Rock and Roll on drugs

Topics: Grateful Dead, The Beatles, Bob Dylan Pages: 7 (1505 words) Published: January 17, 2015
Rock and Roll on Drugs
Excelsior College
Author Note
This paper is being prepared for The History of Rock And Roll, MUS210, taught by Dr. Brack May. Abstract
Throughout all of history people have been using and experimenting with drugs especially artists and musicians. Numerious musician have reluctantly admitted to or actually proclaimed their use of drugs. The general conscious of these “artists” is that their drug use has unlocked a higher level of creativity. As trendsetters and role models this use of drugs was emulated by audiences across the United States and Great Britain. To such a point as references to mind altering drugs were appearing in Beats poems and essays and even protest songs of the middle 1950s. As music progressed through the year’s drug use (by artists and fans) and references became more mainstream. This paper will look at two specific band, The Beatles and the Grateful Dead.

Rock and Roll on Drugs
Drug use and music have been intertwined for many years. This use whether illegal or legal has had both positive and negative impacts on the artists and their success. While the creative juices may be flowing while under the influence of drugs the final outcome (maybe years down the road) almost always ends on a negative note. Even dating back to 1830 when Hector Berlioz wrote his most famous work “Symphonie Fantastique” he detailed the effects of an opium induced dream, specifically in the fourth movement. In an interview on June 16, 1967, Paul McCartney was asked if he ever took drugs, he said “After I took it (LSD), it opened my eyes. We only use one-tenth of our brain. Just think what we could accomplish if we could only tap that hidden part. It would mean a whole new world." (Spangler, 1967) During the late 1960s there was a counterculture, teens of the day were disillusioned with society, the Vietnam War and the assassinations of John F Kennedy, Martin Luther King, and Robert F Kennedy. To deal with these realities they turned to drugs that got progressively stronger. This was all intertwined with the Psychedelic era of rock and roll. Two bands in particular were at the apex of this era, The Beatles and The Grateful Dead. The Beatles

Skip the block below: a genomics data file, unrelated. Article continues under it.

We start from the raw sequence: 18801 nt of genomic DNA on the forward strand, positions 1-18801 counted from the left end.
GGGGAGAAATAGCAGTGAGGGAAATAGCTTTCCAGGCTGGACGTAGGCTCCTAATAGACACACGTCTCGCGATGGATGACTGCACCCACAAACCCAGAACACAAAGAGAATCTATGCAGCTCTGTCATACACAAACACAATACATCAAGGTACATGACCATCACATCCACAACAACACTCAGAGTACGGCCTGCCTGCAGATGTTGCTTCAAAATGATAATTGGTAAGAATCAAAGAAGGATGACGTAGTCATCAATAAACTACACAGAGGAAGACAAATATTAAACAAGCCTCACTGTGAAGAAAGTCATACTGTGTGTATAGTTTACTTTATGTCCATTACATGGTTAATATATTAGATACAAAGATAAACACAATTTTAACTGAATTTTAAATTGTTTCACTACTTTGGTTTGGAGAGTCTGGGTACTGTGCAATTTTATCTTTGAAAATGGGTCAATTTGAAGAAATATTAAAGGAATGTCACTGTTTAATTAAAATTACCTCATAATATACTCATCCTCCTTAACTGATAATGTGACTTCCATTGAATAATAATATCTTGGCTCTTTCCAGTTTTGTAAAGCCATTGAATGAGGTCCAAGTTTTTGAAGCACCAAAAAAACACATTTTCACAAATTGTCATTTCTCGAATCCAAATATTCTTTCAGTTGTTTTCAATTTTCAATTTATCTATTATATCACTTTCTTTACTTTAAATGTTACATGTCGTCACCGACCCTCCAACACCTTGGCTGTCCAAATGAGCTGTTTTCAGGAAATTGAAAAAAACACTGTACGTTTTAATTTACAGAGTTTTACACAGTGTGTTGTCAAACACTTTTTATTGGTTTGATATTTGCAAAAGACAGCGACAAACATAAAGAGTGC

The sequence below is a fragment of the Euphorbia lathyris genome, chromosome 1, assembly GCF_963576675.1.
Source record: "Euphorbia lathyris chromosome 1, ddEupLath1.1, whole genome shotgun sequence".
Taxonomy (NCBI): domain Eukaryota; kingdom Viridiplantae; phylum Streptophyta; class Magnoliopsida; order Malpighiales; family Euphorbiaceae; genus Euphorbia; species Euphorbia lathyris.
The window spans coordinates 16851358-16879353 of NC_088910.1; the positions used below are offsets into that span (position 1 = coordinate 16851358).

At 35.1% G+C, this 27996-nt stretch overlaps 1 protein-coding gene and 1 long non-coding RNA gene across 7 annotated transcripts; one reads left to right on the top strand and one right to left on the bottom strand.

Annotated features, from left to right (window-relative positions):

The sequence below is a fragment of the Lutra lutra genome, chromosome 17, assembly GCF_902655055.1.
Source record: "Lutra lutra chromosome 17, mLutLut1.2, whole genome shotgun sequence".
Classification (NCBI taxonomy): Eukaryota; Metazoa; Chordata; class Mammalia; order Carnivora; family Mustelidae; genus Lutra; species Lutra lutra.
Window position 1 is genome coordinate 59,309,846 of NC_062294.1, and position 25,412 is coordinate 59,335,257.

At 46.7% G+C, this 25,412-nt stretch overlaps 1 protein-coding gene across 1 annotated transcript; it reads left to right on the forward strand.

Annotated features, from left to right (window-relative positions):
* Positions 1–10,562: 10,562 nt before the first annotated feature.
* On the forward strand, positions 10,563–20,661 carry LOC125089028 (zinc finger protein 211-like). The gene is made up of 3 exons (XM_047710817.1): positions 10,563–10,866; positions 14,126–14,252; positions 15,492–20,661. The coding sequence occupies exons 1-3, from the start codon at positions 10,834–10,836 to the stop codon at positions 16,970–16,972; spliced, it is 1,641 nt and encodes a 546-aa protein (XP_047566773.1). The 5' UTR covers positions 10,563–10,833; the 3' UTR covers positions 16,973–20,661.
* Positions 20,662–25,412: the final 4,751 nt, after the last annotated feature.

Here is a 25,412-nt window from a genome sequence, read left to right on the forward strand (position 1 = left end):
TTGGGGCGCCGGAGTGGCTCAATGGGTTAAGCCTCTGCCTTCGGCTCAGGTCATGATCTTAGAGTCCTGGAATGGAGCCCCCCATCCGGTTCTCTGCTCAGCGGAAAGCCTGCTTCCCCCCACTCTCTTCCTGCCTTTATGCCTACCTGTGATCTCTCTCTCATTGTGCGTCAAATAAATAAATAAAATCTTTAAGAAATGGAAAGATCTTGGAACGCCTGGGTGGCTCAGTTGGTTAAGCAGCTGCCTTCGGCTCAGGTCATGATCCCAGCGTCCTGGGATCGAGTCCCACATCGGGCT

One of the clearest examples of music influenced by drugs would have to be the Beatles. As stated earlier Paul McCartney admitted to using LSD, but this was not the only drug that the band experimented with. It is documented that their drug use started with Benzedrine, before they were famous. Royston Ellis, a Beat poet showed them that the drug could be found in a disassembled Vick’s inhaler. According to Lennon, "everyone thought, 'Wow! What's this?' and talked their mouths off for a night." (Beatles Bible) While playing in the all night bars of Hamburg they were then introduced to Preludin an Amphetamine based German diet pill. John Lennon is quoted as saying “You'd take the pill, you'd be talking, you'd sober up, you could work almost endlessly - until the pill wore off, then you'd have to have another.” The band also tried Cannabis or Marijuana several time in the early sixties but they really got turned on to it by Bob Dylan on August 28, 1964. When Dylan met the Beatles in their room his was shocked when they told him that they had never smoked marijuana before. Dylan went on to misquote the lyrics to “I Wanna Hold Your Hand” as “when I touch you I get high, I get high..." instead of 'I can't hide, I can't hide, I can't hide...”. (Beatles Bible) After smoking several joints Paul McCartney exclaimed, I am “thinking for the first time, really thinking” and instructed their road manger to follow him and write down all of his ideas. The use of Cannabis was evident in several early songs, like “Got to get you into my life” (ode to cannabis), “With a little help from my Friends” and “She’s a Woman” In the spring of 1965, John Riley slipped LSD to John, his wife, George and his girlfriend for their first experience. Riley’s plans...

References: Lombardi, M. (2011, January 1). History of Music on Drugs. Rock World Magazine. Retrieved August 1, 2014, from
Spangler, J. (1967, June 19). Paul McCartney Interview: LSD and Journalism 6/19/1967 - Beatles Interviews Database. Retrieved August 13, 2014, from
The Beatles and drugs | The Beatles Bible. (n.d.). Retrieved August 10, 2014, from
Dahl, H. (2012, January 1). The Continuous Trip. An Essay on Deadheads. Retrieved August 10, 2014, from
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